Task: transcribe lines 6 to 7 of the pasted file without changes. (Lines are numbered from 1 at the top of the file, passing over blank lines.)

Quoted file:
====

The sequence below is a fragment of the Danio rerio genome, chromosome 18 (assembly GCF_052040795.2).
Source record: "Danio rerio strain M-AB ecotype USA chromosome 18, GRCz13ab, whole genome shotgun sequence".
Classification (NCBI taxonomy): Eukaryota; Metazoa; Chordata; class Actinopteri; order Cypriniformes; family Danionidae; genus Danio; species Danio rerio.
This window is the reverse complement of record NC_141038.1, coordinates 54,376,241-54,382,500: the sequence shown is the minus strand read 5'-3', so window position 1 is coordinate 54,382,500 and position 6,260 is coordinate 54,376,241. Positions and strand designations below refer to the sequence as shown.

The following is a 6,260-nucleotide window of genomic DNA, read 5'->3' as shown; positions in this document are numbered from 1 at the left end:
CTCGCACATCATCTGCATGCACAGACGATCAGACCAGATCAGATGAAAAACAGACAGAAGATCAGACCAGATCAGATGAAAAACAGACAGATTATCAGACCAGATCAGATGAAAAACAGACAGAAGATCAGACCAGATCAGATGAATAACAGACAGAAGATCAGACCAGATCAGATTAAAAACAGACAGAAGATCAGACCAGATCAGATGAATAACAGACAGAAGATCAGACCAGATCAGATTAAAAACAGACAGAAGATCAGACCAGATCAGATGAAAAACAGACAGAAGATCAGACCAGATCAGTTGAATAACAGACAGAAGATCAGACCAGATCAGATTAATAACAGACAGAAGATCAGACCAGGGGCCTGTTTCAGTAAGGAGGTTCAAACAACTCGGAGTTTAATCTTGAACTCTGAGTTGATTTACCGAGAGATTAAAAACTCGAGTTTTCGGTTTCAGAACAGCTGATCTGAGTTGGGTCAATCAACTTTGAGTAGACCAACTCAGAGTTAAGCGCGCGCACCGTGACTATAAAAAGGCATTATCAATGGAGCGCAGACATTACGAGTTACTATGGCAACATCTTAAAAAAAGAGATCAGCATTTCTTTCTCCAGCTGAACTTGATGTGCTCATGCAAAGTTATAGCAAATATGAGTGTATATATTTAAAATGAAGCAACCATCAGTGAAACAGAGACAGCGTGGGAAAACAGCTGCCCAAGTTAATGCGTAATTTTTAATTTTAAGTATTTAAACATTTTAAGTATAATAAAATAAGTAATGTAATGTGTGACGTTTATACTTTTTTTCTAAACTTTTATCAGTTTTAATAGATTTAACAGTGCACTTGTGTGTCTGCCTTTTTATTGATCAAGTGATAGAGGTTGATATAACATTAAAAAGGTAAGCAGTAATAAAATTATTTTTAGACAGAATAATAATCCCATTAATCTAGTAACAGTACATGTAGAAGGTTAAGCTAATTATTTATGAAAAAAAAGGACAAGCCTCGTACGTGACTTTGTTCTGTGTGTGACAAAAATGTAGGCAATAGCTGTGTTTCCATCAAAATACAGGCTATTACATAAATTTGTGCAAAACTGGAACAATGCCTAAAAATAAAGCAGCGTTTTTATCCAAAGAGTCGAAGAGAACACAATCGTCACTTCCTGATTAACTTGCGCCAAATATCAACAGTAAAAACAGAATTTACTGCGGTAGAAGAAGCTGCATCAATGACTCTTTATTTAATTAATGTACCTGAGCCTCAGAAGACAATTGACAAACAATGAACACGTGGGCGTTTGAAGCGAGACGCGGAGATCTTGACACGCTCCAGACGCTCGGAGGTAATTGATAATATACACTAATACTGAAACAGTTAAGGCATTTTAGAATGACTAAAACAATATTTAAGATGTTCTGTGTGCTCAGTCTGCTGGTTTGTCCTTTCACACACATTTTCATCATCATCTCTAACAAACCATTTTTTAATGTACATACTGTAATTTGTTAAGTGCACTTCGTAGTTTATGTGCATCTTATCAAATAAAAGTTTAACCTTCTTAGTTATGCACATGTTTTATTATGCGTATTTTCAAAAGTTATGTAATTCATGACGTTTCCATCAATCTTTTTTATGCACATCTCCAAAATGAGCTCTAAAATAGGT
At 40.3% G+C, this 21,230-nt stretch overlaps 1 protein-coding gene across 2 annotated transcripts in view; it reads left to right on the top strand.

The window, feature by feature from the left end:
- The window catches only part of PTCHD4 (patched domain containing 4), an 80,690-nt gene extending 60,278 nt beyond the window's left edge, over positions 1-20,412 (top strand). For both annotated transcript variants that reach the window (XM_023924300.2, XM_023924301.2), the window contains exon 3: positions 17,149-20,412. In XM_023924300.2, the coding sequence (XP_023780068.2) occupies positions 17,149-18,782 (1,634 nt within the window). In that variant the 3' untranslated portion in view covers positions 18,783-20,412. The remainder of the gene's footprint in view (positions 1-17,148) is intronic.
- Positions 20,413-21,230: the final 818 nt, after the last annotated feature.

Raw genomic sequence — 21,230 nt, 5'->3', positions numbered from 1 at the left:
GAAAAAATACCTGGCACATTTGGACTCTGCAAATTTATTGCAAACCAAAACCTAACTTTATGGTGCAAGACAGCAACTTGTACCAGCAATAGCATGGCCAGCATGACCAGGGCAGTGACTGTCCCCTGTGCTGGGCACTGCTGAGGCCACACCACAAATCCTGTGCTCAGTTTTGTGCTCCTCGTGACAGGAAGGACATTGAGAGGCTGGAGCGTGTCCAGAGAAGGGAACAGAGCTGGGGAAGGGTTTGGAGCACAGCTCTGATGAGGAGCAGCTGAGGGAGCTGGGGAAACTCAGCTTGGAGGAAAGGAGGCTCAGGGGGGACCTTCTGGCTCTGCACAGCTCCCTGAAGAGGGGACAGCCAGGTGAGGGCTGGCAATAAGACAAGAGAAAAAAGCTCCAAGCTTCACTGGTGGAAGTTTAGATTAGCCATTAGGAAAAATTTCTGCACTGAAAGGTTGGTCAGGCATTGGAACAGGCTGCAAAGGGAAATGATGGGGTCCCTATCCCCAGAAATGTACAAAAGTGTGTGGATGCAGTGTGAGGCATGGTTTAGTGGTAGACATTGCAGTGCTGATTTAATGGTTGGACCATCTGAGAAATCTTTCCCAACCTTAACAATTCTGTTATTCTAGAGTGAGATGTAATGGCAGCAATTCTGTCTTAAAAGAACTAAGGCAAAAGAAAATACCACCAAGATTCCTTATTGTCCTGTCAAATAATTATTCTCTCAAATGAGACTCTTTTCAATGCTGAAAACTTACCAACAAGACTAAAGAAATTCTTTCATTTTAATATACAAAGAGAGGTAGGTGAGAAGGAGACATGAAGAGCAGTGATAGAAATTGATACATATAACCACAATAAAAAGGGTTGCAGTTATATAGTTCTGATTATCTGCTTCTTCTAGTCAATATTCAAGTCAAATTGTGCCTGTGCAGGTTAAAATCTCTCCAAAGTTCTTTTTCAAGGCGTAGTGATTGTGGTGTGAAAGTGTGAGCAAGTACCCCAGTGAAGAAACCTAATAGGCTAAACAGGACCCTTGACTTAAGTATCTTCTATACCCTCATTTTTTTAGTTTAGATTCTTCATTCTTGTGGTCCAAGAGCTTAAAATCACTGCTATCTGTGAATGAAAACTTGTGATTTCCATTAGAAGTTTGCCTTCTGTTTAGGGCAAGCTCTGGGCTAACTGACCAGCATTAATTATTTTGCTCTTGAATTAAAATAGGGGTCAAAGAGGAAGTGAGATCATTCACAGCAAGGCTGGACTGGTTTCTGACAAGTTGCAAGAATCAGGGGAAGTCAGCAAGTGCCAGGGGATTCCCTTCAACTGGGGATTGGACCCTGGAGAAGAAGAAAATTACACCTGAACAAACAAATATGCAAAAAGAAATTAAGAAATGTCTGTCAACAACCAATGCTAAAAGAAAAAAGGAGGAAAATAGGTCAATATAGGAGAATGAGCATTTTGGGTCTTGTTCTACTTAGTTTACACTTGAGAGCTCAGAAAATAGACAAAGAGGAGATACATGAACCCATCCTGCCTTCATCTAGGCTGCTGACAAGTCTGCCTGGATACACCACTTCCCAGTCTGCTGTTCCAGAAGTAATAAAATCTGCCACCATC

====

CTCGCACATCATCTGCATGCACAGACGATCAGACCAGATCAGATGAAAAACAGACAGAAGATCAGACCAGATCAGATGAAAAACAGACAGATTATCAGACCAGATCAGATGAAAAACAGACAGAAGATCAGACCAGATCAGATGAATAACAGACAGAAGATCAGACCAGATCAGATTAAAAACAGACAGAAGATCAGACCAGATCAGATGAATAACAGACAGAAGATCAGACCAGATCAGATTAAAAACAGACAGAAGATCAGACCAGATCAGATGAAAAACAGACAGAAGATCAGACCAGATCAGTTGAATAACAGACAGAAGATCAGACCAGATCAGATTAATAACAGACAGAAGATCAGACCAGGGGCCTGTTTCAGTAAGGAGGTTCAAACAACTCGGAGTTTAATCTTGAACTCTGAGTTGATTTACCGAGAGATTAAAAACTCGAGTTTTCGGTTTCAGAACAGCTGATCTGAGTTGGGTCAATCAACTTTGAGTAGACCAACTCAGAGTTAAGCGCGCGCACCGTGACTATAAAAAGGCATTATCAATGGAGCGCAGACATTACGAGTTACTATGGCAACATCTTAAAAAAAGAGATCAGCATTTCTTTCTCCAGCTGAACTTGATGTGCTCATGCAAAGTTATAGCAAATATGAGTGTATATATTTAAAATGAAGCAACCATCAGTGAAACAGAGACAGCGTGGGAAAACAGCTGCCCAAGTTAATGCGTAATTTTTAATTTTAAGTATTTAAACATTTTAAGTATAATAAAATAAGTAATGTAATGTGTGACGTTTATACTTTTTTTCTAAACTTTTATCAGTTTTAATAGATTTAACAGTGCACTTGTGTGTCTGCCTTTTTATTGATCAAGTGATAGAGGTTGATATAACATTAAAAAGGTAAGCAGTAATAAAATTATTTTTAGACAGAATAATAATCCCATTAATCTAGTAACAGTACATGTAGAAGGTTAAGCTAATTATTTATGAAAAAAAAGGACAAGCCTCGTACGTGACTTTGTTCTGTGTGTGACAAAAATGTAGGCAATAGCTGTGTTTCCATCAAAATACAGGCTATTACATAAATTTGTGCAAAACTGGAACAATGCCTAAAAATAAAGCAGCGTTTTTATCCAAAGAGTCGAAGAGAACACAATCGTCACTTCCTGATTAACTTGCGCCAAATATCAACAGTAAAAACAGAATTTACTGCGGTAGAAGAAGCTGCATCAATGACTCTTTATTTAATTAATGTACCTGAGCCTCAGAAGACAATTGACAAACAATGAACACGTGGGCGTTTGAAGCGAGACGCGGAGATCTTGACACGCTCCAGACGCTCGGAGGTAATTGATAATATACACTAATACTGAAACAGTTAAGGCATTTTAGAATGACTAAAACAATATTTAAGATGTTCTGTGTGCTCAGTCTGCTGGTTTGTCCTTTCACACACATTTTCATCATCATCTCTAACAAACCATTTTTTAATGTACATACTGTAATTTGTTAAGTGCACTTCGTAGTTTATGTGCATCTTATCAAATAAAAGTTTAACCTTCTTAGTTATGCACATGTTTTATTATGCGTATTTTCAAAAGTTATGTAATTCATGACGTTTCCATCAATCTTTTTTATGCACATCTCCAAAATGAGCTCTAAAATAGGT
At 40.3% G+C, this 21,230-nt stretch overlaps 1 protein-coding gene across 2 annotated transcripts in view; it reads left to right on the top strand.